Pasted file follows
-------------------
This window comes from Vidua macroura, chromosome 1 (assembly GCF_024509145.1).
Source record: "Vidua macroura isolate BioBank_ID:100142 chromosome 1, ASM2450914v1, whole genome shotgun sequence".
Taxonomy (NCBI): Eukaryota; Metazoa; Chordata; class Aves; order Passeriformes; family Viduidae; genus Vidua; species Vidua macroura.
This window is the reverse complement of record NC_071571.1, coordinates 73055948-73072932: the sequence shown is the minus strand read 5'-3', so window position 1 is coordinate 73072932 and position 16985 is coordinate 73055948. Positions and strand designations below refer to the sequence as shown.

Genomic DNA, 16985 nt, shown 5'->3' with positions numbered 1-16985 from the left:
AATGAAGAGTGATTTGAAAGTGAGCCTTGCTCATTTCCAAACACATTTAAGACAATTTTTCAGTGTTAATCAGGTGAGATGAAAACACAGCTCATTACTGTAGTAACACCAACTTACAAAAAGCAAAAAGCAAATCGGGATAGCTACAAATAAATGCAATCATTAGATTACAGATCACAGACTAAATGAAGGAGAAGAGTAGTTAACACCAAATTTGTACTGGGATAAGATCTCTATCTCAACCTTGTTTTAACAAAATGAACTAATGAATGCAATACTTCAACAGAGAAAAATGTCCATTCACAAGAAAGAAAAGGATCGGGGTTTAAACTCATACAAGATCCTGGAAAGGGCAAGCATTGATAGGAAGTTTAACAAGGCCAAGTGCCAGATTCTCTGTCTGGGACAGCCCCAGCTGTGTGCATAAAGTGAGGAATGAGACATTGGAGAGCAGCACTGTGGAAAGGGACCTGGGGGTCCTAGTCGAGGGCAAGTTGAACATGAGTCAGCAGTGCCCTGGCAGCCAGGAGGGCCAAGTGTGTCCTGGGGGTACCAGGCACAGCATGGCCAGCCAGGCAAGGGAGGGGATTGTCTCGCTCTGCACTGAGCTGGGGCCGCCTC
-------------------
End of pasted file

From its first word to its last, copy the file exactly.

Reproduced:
This window comes from Vidua macroura, chromosome 1 (assembly GCF_024509145.1).
Source record: "Vidua macroura isolate BioBank_ID:100142 chromosome 1, ASM2450914v1, whole genome shotgun sequence".
Taxonomy (NCBI): Eukaryota; Metazoa; Chordata; class Aves; order Passeriformes; family Viduidae; genus Vidua; species Vidua macroura.
This window is the reverse complement of record NC_071571.1, coordinates 73055948-73072932: the sequence shown is the minus strand read 5'-3', so window position 1 is coordinate 73072932 and position 16985 is coordinate 73055948. Positions and strand designations below refer to the sequence as shown.

Genomic DNA, 16985 nt, shown 5'->3' with positions numbered 1-16985 from the left:
AATGAAGAGTGATTTGAAAGTGAGCCTTGCTCATTTCCAAACACATTTAAGACAATTTTTCAGTGTTAATCAGGTGAGATGAAAACACAGCTCATTACTGTAGTAACACCAACTTACAAAAAGCAAAAAGCAAATCGGGATAGCTACAAATAAATGCAATCATTAGATTACAGATCACAGACTAAATGAAGGAGAAGAGTAGTTAACACCAAATTTGTACTGGGATAAGATCTCTATCTCAACCTTGTTTTAACAAAATGAACTAATGAATGCAATACTTCAACAGAGAAAAATGTCCATTCACAAGAAAGAAAAGGATCGGGGTTTAAACTCATACAAGATCCTGGAAAGGGCAAGCATTGATAGGAAGTTTAACAAGGCCAAGTGCCAGATTCTCTGTCTGGGACAGCCCCAGCTGTGTGCATAAAGTGAGGAATGAGACATTGGAGAGCAGCACTGTGGAAAGGGACCTGGGGGTCCTAGTCGAGGGCAAGTTGAACATGAGTCAGCAGTGCCCTGGCAGCCAGGAGGGCCAAGTGTGTCCTGGGGGTACCAGGCACAGCATGGCCAGCCAGGCAAGGGAGGGGATTGTCTCGCTCTGCACTGAGCTGGGGCCGCCTC